Morning Media Newsfeed: Michael Hastings Dies | Holley Out at Lucky | NYT Blogs Shuttering

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Michael Hastings, Rolling Stone Contributor, Dead at 33
(Rolling Stone)
Michael Hastings, the fearless journalist whose reporting brought down the career of General Stanley McChrystal, has died in a car accident in Los Angeles, Rolling Stone has learned. He was 33. Hastings’ unvarnished 2010 profile of McChrystal in the pages of Rolling Stone, “The Runaway General,” captured the then-supreme commander of the U.S.-led war effort in Afghanistan openly mocking his civilian commanders in the White House. The maelstrom sparked by its publication concluded with President Obama recalling McChrystal to Washington and the general resigning his post. BuzzFeed We are shocked and devastated by the news that Hastings is gone. He was a great, fearless journalist with an incredible instinct for the story, and a gift for finding ways to make his readers care about anything he covered from wars to politicians. BuzzFeed / Ben Smith Hastings was really only interested in writing stories someone didn’t want him to write — often his subjects; occasionally his editor. While there is no template for a great reporter, he was one for reasons that were intrinsic to who he was: ambitious, skeptical of power and conventional wisdom, and incredibly brave. And he was warm and honest in a way that left him many unlikely friends among people you’d expect to hate him. Slate / Weigel As one of the journalists who was lucky to know him, first admiring his work as a reader, then thinking “Oh thank God” whenever we reconnected on the 2012 campaign trail, I’m having trouble working through the pathetic injustice of this situation. GalleyCat Hastings was the author of The Operators: The Wild and Terrifying Inside Story of America’s War in Afghanistan and I Lost My Love in Baghdad. NY Mag / Daily Intelligencer “A lot of people in the news business want to seem unafraid,” Rachel Maddow said on her show. “Hastings was actually unafraid. To the point where he radiated a sort of energy that made you realize he was unafraid, and it made you treat him differently than other people in the business.”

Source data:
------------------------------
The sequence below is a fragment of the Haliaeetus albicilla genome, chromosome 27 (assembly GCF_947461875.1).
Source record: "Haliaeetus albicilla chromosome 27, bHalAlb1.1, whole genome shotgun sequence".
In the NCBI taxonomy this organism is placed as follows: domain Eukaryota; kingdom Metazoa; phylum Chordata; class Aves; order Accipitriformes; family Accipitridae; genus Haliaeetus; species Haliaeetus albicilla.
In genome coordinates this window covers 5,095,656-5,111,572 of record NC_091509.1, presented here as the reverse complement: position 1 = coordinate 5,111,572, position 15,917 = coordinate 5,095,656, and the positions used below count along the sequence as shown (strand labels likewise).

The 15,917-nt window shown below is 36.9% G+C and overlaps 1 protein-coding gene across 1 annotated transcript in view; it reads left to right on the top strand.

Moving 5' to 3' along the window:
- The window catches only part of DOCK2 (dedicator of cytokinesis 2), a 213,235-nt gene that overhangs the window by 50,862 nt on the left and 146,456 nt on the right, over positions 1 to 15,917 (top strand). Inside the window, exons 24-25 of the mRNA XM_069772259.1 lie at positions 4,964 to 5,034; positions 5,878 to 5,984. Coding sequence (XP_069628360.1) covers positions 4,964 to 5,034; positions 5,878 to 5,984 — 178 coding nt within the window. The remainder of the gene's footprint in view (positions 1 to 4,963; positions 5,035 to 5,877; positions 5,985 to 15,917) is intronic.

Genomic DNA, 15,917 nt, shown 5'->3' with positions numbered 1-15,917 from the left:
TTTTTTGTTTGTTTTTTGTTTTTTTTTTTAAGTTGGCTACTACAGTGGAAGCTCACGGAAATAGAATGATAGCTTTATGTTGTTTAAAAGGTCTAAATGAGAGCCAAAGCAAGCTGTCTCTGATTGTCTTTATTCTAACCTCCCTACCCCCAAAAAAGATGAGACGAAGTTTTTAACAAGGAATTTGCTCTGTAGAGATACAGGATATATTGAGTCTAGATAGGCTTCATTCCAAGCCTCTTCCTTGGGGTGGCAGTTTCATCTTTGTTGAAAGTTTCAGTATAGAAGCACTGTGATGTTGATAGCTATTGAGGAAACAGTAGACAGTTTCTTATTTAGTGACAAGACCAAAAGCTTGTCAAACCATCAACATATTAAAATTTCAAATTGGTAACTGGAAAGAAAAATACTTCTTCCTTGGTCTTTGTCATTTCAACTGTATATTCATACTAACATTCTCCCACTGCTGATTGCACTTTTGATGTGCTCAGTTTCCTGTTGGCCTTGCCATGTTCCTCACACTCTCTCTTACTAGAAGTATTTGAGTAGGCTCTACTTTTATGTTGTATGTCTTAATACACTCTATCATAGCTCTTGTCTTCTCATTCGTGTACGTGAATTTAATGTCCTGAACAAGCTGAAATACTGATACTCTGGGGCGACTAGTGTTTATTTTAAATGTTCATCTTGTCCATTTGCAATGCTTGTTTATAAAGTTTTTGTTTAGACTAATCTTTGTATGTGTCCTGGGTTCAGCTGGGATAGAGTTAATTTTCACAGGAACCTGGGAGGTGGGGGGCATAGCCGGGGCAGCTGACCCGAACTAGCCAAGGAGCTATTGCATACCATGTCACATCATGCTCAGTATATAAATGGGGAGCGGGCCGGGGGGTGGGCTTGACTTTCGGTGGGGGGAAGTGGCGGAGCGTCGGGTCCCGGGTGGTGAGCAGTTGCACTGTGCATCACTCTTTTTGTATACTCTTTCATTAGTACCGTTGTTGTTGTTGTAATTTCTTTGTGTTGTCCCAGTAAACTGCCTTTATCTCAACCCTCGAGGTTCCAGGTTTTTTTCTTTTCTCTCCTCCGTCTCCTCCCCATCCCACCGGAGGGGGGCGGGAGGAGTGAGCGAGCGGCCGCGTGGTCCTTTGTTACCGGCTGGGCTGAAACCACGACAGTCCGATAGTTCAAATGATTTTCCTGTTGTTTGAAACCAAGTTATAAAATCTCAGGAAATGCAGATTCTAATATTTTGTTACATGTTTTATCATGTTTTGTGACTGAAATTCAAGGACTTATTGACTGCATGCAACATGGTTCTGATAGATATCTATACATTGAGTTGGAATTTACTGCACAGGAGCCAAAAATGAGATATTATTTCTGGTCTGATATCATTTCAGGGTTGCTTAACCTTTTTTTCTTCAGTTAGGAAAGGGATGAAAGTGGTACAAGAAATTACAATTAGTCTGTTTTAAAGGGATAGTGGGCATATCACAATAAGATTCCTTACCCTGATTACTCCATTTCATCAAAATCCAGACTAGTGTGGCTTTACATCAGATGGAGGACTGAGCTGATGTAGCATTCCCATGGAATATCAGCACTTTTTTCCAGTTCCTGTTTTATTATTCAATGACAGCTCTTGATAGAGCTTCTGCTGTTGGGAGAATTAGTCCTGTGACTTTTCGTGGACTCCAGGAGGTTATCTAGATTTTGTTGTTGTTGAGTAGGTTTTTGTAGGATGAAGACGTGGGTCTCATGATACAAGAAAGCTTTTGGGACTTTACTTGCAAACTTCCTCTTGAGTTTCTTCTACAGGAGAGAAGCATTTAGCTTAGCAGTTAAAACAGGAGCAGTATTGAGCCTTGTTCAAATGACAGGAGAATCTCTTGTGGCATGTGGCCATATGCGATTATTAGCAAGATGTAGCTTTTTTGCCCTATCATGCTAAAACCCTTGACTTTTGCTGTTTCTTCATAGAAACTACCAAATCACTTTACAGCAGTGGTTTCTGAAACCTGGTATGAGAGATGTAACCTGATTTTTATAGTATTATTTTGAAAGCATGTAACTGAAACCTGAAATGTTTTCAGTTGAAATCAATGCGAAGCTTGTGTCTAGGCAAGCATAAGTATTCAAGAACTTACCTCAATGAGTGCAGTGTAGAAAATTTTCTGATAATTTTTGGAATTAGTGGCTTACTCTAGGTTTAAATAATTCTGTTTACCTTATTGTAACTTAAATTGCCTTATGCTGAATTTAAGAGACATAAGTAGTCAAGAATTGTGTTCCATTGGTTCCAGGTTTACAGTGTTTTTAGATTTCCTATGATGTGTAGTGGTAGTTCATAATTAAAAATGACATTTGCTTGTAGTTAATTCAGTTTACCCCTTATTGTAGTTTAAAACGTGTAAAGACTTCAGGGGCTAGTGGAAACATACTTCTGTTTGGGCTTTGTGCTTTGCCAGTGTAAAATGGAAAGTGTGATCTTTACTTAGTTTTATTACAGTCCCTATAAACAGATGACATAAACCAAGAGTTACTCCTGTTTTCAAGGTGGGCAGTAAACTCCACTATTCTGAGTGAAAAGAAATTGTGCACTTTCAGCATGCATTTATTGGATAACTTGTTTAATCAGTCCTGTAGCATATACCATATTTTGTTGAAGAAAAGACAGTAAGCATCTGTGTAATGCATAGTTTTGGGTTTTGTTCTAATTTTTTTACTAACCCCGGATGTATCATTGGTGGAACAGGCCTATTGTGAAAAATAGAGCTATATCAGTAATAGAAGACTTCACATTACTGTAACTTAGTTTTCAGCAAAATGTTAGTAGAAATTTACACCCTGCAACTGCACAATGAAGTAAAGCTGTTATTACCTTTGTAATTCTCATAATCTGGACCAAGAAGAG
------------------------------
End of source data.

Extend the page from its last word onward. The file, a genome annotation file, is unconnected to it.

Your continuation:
Brandon Holley Exits Lucky as EIC (Folio:)
Condé Nast is continuing a leadership shake-up at Lucky with the announcement today that editor-in-chief Brandon Holley has stepped down and will be replaced by Eva Chen, who was most recently working with Condé Nast artistic director Anna Wintour as a consultant to the brand. Lucky began a restructuring early this year when Gillian Gorman Round left her corporate position of senior vice president, brand development to focus on the magazine as its general manager. FishbowlNY Holley was a veteran of Condé Nast. She was a senior editor at GQ from 1998 to 2000 and served as editor-in-chief of Jane from 2005 to 2007. She came to Lucky in 2010. Holley, according to Condé Nast, is now leaving the company. WWD / Memo Pad Behind the scenes, editorial control of the magazine was slipping from the editor’s hands. Wintour started spending more time at the magazine — several times a week — and was involved in every aspect of production, even attending run-throughs, several sources said. While Holley was nominally in charge, Wintour brought in Chen, whom she had flagged as a rising talent at Teen Vogue, in April as a consultant who would function as her conduit there.

Which Blogs Stay And Go at The New York Times? (Capital New York)
As we reported several months ago, The New York Times is in the midst of reviewing all of its blogs to determine which will stay and which will go as it prepares for a major Web overhaul. Over the past four months, the Times has announced the shuttering of its Green blog, Media Decoder and The Choice, which covered college admissions and financial aid. Additionally, Capital has learned that a decision has been made to pull the plug on most, if not all, of the Times‘ sports blogs, which include Bats (baseball), Straight Sets (tennis), Slap Shot (hockey), The Rail (horse-racing) and Off the Dribble (basketball), although each of those appeared to still be publishing content as of this writing.